I also agree that strong, effective leadership is a critical skill for a project manager. A project manager often may not have direct authority over the team, such as in a matrixed environment, and in these situations needs to rely on the power of influence and strong leadership to help accomplish project goals and objectives.

Ultimately then, as you suggested, avoiding project failure involves leveraging good solid management and strong leadership combined with an entrepreneurial mindset to see the complete vision and goals for the projects and all key stakeholders.

The one thing I believe is missing is a thorough Organizational Change Management (OCM) strategy, which is vital to ensuring project success.

In the past, I have seen the negative effects on projects when an OCM strategy is missing. At Digineer we approach every engagement with this mindset and bring expert resources to the team to focus on the true definition of success for our clients. In addition to core industry skills, when project resources have a vision of the big-picture and an understanding of each stakeholder’s motivation and definition of success, the value of work efforts is maximized and benefits abound!

Are you looking to increase your project success rate and deliver the maximum value? If so, be sure to leverage these key concepts and bring on the right supporting cast, and you will be on your way to project excellence!

Thanks for your post and sharing your thoughts on the entrepreneurial mindset as it relates to project management. I wholeheartedly agree that Project Management is far more than just “management” or “leadership” in its basic form.

Components of management, executed gracefully, certainly do enhance the likelihood of project success, but they are indeed no guarantee. Projects must be planned, and planned well. They must be executed effectively and efficiently to fulfill basic requirements and meet the ‘triple constraints’, however achieving project ‘success’ involves far more than that.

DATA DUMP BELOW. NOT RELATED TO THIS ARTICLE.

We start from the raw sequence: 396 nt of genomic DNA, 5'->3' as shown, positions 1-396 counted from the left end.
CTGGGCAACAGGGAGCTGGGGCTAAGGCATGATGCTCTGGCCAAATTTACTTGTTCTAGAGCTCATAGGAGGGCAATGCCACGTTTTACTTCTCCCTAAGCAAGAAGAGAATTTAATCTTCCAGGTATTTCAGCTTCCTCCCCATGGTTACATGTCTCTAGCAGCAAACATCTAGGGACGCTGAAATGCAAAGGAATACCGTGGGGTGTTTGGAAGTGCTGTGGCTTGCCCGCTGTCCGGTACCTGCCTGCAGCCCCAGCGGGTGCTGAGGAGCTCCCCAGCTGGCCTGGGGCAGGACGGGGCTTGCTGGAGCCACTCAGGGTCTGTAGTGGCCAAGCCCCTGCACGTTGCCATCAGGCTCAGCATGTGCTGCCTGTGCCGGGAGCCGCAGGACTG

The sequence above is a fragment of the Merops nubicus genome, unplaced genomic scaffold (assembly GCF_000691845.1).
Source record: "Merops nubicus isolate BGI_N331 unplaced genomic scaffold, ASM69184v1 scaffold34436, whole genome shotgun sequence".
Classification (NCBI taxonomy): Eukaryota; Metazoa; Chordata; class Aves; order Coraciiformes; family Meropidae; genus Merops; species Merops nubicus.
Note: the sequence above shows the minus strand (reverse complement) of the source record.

I also agree that strong, effective leadership is a critical skill for a project manager. A project manager often may not have direct authority over the team, such as in a matrixed environment, and in these situations needs to rely on the power of influence and strong leadership to help accomplish project goals and objectives.

Ultimately then, as you suggested, avoiding project failure involves leveraging good solid management and strong leadership combined with an entrepreneurial mindset to see the complete vision and goals for the projects and all key stakeholders.

The one thing I believe is missing is a thorough Organizational Change Management (OCM) strategy, which is vital to ensuring project success.

In the past, I have seen the negative effects on projects when an OCM strategy is missing. I like to approach every engagement with this mindset and ensure that the right resources are on the team and there is a focus on the true definition of success. In addition to core industry skills, when project resources have a vision of the big-picture and an understanding of each stakeholder’s motivation and definition of success, the value of work efforts is maximized and benefits abound!

Are you looking to increase your project success rate and deliver the maximum value? If so, be sure to leverage these key concepts and bring on the right supporting cast, and you will be on your way to project excellence!